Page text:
HAPPY VALLEY, OR (KPTV) – From keeping stats on the Trail Blazers radio broadcasts to co-hosting The Fifth Quarter after games, Curtis Long has a day job too that has gone the way of the current virtual reality.
“I always tell people that I have the best job in the entire arena. Not only do I get to see the game at a great vantage point, but I get to listen to the great, great radio call by Travis Demers in my ears at the same time and Michael Holton right next to me,” Long said.
Long is the Trail Blazers Radio Network statistician and he’s also Principal Long.
“I am certainly missing the Blazer family, but I am trying to stay as connected as possible to my Scouters Mountain family,” he said.
The second-year principal at Scouters Mountain Elementary in the North Clackamas School District is trying to keep the Coyotes’ family as entertained as they can be in Happy Valley.
“Trying to bring smiles to the kids’ lives is part of my job and it’s kind of a drag when you are on a computer all day long when you don’t see your friends, but at least you can see your teacher sing and look foolish on the screen,” Long said.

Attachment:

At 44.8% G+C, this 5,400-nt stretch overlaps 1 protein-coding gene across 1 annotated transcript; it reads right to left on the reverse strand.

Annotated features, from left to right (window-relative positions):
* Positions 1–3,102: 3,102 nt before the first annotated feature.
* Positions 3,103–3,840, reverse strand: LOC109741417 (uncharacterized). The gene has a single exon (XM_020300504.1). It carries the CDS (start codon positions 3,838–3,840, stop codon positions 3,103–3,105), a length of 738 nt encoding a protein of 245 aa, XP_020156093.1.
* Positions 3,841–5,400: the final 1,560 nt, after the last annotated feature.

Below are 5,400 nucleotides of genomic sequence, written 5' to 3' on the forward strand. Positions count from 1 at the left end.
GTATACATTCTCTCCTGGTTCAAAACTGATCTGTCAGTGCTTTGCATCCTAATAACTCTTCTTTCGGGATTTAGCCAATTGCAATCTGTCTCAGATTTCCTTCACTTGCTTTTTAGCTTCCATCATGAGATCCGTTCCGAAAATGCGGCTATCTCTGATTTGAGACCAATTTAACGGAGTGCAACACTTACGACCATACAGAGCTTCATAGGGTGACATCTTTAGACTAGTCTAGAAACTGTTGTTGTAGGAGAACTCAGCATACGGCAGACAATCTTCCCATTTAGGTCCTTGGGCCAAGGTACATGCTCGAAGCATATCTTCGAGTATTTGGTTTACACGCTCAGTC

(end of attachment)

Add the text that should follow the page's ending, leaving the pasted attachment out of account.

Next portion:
Like and subscribe to this the principal is quite the performer playing out some 80’s and 90’s parodies like “Baby Got Math,” “Hold On, It’s Almost May” and “Device, Vice, Baby.”
“I am the lone lyricist. I find those out when everyone goes to bed. I count out the syllables on my fingers and make sure they all fit in there,” he said.
That’s the short and the Long of it.
“My 8th grade son does all of the shooting on the phone. My 6th grade son plays the music in the background so I can stay on the beat and then my senior in high school, he is pretty talented at putting in the auto-tune and things when I need those which is pretty awesome. Then my wife looks for all of the typos in the closed captioning which happens,” Long said.
And how much of an influence was Weird Al?
“Weird Al is a huge influence on me. Absolutely! I was a big fan of Eat It, and I Lost on Jeopardy. Big fan of mine, err, I am a big fan of his!” he said.
Mr. Long is just trying to make the best out of the situation we all are in.
“That is the biggest thing. When all of this went down, we lost our ability to connect with kids. We don’t see them every day. The daily hugs, the daily high-fives, that is what we really miss at schools across the state and across the country,” Long said.
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